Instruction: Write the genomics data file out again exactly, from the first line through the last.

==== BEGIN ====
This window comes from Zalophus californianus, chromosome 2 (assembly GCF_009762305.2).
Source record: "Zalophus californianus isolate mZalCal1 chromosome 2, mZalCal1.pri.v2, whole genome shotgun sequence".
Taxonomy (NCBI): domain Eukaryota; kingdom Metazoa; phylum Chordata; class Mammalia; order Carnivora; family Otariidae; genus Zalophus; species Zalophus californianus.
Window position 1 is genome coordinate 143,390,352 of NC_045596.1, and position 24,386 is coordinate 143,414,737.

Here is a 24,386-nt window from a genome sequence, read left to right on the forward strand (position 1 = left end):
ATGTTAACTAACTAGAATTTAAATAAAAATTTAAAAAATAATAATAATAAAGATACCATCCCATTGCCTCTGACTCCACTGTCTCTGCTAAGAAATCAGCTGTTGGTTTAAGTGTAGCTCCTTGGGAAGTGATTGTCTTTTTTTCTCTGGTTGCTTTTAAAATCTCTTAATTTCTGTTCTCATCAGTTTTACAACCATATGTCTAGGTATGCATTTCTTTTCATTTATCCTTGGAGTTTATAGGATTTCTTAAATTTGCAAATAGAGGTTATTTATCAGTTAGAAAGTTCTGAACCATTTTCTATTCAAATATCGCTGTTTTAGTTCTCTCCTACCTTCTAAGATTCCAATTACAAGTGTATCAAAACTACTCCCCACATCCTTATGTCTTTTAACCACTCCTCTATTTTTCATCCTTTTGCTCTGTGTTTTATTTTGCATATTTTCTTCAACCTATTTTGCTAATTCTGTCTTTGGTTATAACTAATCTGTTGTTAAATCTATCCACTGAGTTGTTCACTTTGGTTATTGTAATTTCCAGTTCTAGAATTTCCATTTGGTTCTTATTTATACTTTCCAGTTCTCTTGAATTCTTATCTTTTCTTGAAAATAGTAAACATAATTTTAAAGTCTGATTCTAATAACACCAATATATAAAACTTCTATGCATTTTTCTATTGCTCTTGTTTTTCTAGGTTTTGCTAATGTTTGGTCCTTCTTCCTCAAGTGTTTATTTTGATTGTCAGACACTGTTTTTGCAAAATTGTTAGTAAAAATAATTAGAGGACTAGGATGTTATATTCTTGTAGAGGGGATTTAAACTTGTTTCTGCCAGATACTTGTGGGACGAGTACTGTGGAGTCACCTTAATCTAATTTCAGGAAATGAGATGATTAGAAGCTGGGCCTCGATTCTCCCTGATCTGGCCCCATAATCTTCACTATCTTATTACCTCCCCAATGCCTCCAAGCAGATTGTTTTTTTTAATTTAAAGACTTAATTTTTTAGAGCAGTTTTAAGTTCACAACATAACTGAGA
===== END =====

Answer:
This window comes from Zalophus californianus, chromosome 2 (assembly GCF_009762305.2).
Source record: "Zalophus californianus isolate mZalCal1 chromosome 2, mZalCal1.pri.v2, whole genome shotgun sequence".
Taxonomy (NCBI): domain Eukaryota; kingdom Metazoa; phylum Chordata; class Mammalia; order Carnivora; family Otariidae; genus Zalophus; species Zalophus californianus.
Window position 1 is genome coordinate 143,390,352 of NC_045596.1, and position 24,386 is coordinate 143,414,737.

Here is a 24,386-nt window from a genome sequence, read left to right on the forward strand (position 1 = left end):
ATGTTAACTAACTAGAATTTAAATAAAAATTTAAAAAATAATAATAATAAAGATACCATCCCATTGCCTCTGACTCCACTGTCTCTGCTAAGAAATCAGCTGTTGGTTTAAGTGTAGCTCCTTGGGAAGTGATTGTCTTTTTTTCTCTGGTTGCTTTTAAAATCTCTTAATTTCTGTTCTCATCAGTTTTACAACCATATGTCTAGGTATGCATTTCTTTTCATTTATCCTTGGAGTTTATAGGATTTCTTAAATTTGCAAATAGAGGTTATTTATCAGTTAGAAAGTTCTGAACCATTTTCTATTCAAATATCGCTGTTTTAGTTCTCTCCTACCTTCTAAGATTCCAATTACAAGTGTATCAAAACTACTCCCCACATCCTTATGTCTTTTAACCACTCCTCTATTTTTCATCCTTTTGCTCTGTGTTTTATTTTGCATATTTTCTTCAACCTATTTTGCTAATTCTGTCTTTGGTTATAACTAATCTGTTGTTAAATCTATCCACTGAGTTGTTCACTTTGGTTATTGTAATTTCCAGTTCTAGAATTTCCATTTGGTTCTTATTTATACTTTCCAGTTCTCTTGAATTCTTATCTTTTCTTGAAAATAGTAAACATAATTTTAAAGTCTGATTCTAATAACACCAATATATAAAACTTCTATGCATTTTTCTATTGCTCTTGTTTTTCTAGGTTTTGCTAATGTTTGGTCCTTCTTCCTCAAGTGTTTATTTTGATTGTCAGACACTGTTTTTGCAAAATTGTTAGTAAAAATAATTAGAGGACTAGGATGTTATATTCTTGTAGAGGGGATTTAAACTTGTTTCTGCCAGATACTTGTGGGACGAGTACTGTGGAGTCACCTTAATCTAATTTCAGGAAATGAGATGATTAGAAGCTGGGCCTCGATTCTCCCTGATCTGGCCCCATAATCTTCACTATCTTATTACCTCCCCAATGCCTCCAAGCAGATTGTTTTTTTTAATTTAAAGACTTAATTTTTTAGAGCAGTTTTAAGTTCACAACATAACTGAGA